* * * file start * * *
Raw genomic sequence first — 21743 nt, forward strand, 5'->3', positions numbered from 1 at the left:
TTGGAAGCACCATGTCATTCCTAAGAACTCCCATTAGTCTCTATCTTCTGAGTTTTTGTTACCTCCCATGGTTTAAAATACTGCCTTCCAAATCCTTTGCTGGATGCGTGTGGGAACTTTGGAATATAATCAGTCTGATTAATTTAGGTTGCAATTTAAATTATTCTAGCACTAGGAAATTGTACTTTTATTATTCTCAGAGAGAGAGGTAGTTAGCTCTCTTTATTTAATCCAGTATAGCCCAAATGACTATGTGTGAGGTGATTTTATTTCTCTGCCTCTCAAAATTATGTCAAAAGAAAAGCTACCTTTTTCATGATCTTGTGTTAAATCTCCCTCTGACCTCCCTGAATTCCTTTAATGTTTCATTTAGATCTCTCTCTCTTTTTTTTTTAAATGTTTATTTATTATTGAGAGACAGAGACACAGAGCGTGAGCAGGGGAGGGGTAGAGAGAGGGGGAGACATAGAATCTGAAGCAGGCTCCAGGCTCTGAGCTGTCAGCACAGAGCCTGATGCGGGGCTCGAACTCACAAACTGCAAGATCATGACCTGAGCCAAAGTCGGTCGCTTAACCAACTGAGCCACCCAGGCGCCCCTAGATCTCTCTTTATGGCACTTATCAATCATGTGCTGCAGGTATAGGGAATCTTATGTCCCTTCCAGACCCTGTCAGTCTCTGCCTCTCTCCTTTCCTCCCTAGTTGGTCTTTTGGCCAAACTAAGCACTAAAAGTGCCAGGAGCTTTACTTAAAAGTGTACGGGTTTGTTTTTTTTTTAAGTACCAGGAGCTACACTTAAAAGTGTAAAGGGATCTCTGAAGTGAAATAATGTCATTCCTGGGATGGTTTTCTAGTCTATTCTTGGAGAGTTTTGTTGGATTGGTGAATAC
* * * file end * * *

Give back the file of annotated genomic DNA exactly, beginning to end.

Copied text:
Raw genomic sequence first — 21743 nt, forward strand, 5'->3', positions numbered from 1 at the left:
TTGGAAGCACCATGTCATTCCTAAGAACTCCCATTAGTCTCTATCTTCTGAGTTTTTGTTACCTCCCATGGTTTAAAATACTGCCTTCCAAATCCTTTGCTGGATGCGTGTGGGAACTTTGGAATATAATCAGTCTGATTAATTTAGGTTGCAATTTAAATTATTCTAGCACTAGGAAATTGTACTTTTATTATTCTCAGAGAGAGAGGTAGTTAGCTCTCTTTATTTAATCCAGTATAGCCCAAATGACTATGTGTGAGGTGATTTTATTTCTCTGCCTCTCAAAATTATGTCAAAAGAAAAGCTACCTTTTTCATGATCTTGTGTTAAATCTCCCTCTGACCTCCCTGAATTCCTTTAATGTTTCATTTAGATCTCTCTCTCTTTTTTTTTTAAATGTTTATTTATTATTGAGAGACAGAGACACAGAGCGTGAGCAGGGGAGGGGTAGAGAGAGGGGGAGACATAGAATCTGAAGCAGGCTCCAGGCTCTGAGCTGTCAGCACAGAGCCTGATGCGGGGCTCGAACTCACAAACTGCAAGATCATGACCTGAGCCAAAGTCGGTCGCTTAACCAACTGAGCCACCCAGGCGCCCCTAGATCTCTCTTTATGGCACTTATCAATCATGTGCTGCAGGTATAGGGAATCTTATGTCCCTTCCAGACCCTGTCAGTCTCTGCCTCTCTCCTTTCCTCCCTAGTTGGTCTTTTGGCCAAACTAAGCACTAAAAGTGCCAGGAGCTTTACTTAAAAGTGTACGGGTTTGTTTTTTTTTTAAGTACCAGGAGCTACACTTAAAAGTGTAAAGGGATCTCTGAAGTGAAATAATGTCATTCCTGGGATGGTTTTCTAGTCTATTCTTGGAGAGTTTTGTTGGATTGGTGAATAC